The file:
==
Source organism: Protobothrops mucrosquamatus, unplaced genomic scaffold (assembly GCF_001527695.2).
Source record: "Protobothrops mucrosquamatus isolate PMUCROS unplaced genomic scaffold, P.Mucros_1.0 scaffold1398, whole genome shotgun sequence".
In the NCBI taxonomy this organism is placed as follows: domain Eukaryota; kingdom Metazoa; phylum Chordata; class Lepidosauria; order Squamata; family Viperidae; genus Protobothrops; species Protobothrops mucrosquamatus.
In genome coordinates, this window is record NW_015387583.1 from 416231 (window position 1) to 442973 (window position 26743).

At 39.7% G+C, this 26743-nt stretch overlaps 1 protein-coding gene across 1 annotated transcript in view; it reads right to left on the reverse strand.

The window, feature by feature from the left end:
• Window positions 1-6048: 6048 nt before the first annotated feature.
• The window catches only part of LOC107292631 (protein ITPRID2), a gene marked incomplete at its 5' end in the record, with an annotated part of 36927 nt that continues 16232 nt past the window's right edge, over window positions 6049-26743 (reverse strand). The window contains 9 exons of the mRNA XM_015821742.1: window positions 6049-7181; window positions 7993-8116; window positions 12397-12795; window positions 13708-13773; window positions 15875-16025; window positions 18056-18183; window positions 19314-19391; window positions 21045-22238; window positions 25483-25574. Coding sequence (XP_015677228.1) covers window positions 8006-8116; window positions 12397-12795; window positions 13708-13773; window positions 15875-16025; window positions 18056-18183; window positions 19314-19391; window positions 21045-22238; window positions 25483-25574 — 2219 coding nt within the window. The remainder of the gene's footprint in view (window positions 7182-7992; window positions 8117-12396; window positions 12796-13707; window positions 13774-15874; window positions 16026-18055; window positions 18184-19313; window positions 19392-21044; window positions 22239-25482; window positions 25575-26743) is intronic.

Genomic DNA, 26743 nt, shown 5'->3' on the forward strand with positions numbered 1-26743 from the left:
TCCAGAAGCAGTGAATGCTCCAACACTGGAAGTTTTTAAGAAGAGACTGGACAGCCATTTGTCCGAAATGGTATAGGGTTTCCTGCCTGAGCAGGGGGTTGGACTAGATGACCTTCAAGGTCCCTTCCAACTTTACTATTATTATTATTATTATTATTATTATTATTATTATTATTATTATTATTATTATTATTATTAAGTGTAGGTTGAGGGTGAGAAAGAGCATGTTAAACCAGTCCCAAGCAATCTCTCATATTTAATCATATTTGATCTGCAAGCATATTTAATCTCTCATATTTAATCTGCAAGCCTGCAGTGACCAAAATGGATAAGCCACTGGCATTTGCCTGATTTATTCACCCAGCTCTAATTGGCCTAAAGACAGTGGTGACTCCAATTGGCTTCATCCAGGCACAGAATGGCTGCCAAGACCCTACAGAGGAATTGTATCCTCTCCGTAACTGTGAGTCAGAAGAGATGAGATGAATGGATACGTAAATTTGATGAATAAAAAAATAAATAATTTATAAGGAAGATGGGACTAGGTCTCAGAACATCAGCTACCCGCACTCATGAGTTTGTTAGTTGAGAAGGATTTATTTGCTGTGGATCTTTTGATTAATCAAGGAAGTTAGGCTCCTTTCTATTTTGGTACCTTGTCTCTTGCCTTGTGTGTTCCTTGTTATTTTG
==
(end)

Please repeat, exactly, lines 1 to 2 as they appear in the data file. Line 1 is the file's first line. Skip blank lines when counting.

Source organism: Protobothrops mucrosquamatus, unplaced genomic scaffold (assembly GCF_001527695.2).
Source record: "Protobothrops mucrosquamatus isolate PMUCROS unplaced genomic scaffold, P.Mucros_1.0 scaffold1398, whole genome shotgun sequence".